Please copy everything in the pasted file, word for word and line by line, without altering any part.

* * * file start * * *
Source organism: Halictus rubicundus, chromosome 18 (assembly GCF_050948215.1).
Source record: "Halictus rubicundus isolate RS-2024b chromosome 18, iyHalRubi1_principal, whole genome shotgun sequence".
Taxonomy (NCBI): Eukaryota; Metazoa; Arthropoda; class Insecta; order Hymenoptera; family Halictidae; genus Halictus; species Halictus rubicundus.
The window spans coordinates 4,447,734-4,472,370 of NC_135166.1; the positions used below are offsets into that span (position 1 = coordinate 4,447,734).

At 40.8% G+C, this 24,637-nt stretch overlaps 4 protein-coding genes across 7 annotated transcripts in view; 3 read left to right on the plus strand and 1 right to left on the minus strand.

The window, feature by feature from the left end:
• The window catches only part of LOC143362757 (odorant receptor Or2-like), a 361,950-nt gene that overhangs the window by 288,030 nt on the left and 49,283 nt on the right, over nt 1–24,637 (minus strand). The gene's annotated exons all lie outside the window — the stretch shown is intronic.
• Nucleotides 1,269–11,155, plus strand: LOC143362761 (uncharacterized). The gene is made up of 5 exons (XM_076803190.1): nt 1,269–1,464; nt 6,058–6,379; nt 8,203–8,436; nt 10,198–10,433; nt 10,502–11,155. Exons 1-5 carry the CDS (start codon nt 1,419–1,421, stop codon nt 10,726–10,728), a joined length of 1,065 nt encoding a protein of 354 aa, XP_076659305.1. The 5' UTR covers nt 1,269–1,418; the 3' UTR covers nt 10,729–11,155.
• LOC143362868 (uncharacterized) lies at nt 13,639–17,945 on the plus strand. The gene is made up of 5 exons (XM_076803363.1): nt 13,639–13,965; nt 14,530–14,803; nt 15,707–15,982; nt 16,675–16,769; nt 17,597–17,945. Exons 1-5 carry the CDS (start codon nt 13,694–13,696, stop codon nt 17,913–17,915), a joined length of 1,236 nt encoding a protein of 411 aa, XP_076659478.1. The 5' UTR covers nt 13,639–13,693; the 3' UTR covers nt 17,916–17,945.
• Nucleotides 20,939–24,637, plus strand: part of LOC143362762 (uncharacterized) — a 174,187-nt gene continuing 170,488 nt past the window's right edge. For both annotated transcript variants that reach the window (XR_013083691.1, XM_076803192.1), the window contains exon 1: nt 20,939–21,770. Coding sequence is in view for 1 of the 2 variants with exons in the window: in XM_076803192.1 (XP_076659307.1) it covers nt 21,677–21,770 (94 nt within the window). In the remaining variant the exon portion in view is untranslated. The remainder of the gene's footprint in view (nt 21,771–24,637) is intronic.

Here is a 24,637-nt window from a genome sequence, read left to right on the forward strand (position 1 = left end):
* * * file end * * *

Source organism: Halictus rubicundus, chromosome 18 (assembly GCF_050948215.1).
Source record: "Halictus rubicundus isolate RS-2024b chromosome 18, iyHalRubi1_principal, whole genome shotgun sequence".
Taxonomy (NCBI): Eukaryota; Metazoa; Arthropoda; class Insecta; order Hymenoptera; family Halictidae; genus Halictus; species Halictus rubicundus.
The window spans coordinates 4,447,734-4,472,370 of NC_135166.1; the positions used below are offsets into that span (position 1 = coordinate 4,447,734).

At 40.8% G+C, this 24,637-nt stretch overlaps 4 protein-coding genes across 7 annotated transcripts in view; 3 read left to right on the plus strand and 1 right to left on the minus strand.

The window, feature by feature from the left end:
• The window catches only part of LOC143362757 (odorant receptor Or2-like), a 361,950-nt gene that overhangs the window by 288,030 nt on the left and 49,283 nt on the right, over nt 1–24,637 (minus strand). The gene's annotated exons all lie outside the window — the stretch shown is intronic.
• Nucleotides 1,269–11,155, plus strand: LOC143362761 (uncharacterized). The gene is made up of 5 exons (XM_076803190.1): nt 1,269–1,464; nt 6,058–6,379; nt 8,203–8,436; nt 10,198–10,433; nt 10,502–11,155. Exons 1-5 carry the CDS (start codon nt 1,419–1,421, stop codon nt 10,726–10,728), a joined length of 1,065 nt encoding a protein of 354 aa, XP_076659305.1. The 5' UTR covers nt 1,269–1,418; the 3' UTR covers nt 10,729–11,155.
• LOC143362868 (uncharacterized) lies at nt 13,639–17,945 on the plus strand. The gene is made up of 5 exons (XM_076803363.1): nt 13,639–13,965; nt 14,530–14,803; nt 15,707–15,982; nt 16,675–16,769; nt 17,597–17,945. Exons 1-5 carry the CDS (start codon nt 13,694–13,696, stop codon nt 17,913–17,915), a joined length of 1,236 nt encoding a protein of 411 aa, XP_076659478.1. The 5' UTR covers nt 13,639–13,693; the 3' UTR covers nt 17,916–17,945.
• Nucleotides 20,939–24,637, plus strand: part of LOC143362762 (uncharacterized) — a 174,187-nt gene continuing 170,488 nt past the window's right edge. For both annotated transcript variants that reach the window (XR_013083691.1, XM_076803192.1), the window contains exon 1: nt 20,939–21,770. Coding sequence is in view for 1 of the 2 variants with exons in the window: in XM_076803192.1 (XP_076659307.1) it covers nt 21,677–21,770 (94 nt within the window). In the remaining variant the exon portion in view is untranslated. The remainder of the gene's footprint in view (nt 21,771–24,637) is intronic.

Here is a 24,637-nt window from a genome sequence, read left to right on the forward strand (position 1 = left end):